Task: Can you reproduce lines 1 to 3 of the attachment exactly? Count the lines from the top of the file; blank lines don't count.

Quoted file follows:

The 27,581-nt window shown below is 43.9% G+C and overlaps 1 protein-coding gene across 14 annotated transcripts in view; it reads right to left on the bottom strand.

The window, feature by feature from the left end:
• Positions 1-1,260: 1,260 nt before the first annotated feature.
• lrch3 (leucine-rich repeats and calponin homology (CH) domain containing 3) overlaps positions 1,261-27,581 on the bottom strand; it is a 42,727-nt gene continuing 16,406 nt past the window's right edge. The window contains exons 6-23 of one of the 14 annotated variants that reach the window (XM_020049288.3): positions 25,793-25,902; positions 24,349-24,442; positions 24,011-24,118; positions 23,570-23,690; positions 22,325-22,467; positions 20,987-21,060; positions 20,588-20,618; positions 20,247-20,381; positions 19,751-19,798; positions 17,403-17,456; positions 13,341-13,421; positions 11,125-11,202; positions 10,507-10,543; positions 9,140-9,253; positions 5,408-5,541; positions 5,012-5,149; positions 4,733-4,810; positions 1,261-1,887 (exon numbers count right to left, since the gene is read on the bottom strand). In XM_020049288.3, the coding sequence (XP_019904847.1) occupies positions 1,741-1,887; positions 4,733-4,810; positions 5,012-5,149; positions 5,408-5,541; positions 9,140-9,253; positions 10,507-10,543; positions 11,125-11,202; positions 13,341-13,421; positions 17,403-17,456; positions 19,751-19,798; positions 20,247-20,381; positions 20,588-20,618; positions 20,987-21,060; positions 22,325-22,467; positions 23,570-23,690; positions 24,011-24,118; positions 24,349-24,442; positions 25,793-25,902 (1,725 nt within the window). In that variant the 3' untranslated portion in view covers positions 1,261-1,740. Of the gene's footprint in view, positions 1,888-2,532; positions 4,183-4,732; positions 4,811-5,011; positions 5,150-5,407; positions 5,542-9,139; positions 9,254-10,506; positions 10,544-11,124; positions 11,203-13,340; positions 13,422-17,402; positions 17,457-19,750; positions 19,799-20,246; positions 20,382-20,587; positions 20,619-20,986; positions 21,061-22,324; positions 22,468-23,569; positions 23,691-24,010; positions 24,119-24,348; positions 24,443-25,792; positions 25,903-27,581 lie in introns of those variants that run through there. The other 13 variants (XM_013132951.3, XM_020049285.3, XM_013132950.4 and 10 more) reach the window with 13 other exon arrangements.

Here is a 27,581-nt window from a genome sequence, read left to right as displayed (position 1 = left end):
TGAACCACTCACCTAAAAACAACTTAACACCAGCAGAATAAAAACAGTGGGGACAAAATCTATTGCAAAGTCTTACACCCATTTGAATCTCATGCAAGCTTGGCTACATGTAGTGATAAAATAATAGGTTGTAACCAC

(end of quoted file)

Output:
The 27,581-nt window shown below is 43.9% G+C and overlaps 1 protein-coding gene across 14 annotated transcripts in view; it reads right to left on the bottom strand.

The window, feature by feature from the left end:
• Positions 1-1,260: 1,260 nt before the first annotated feature.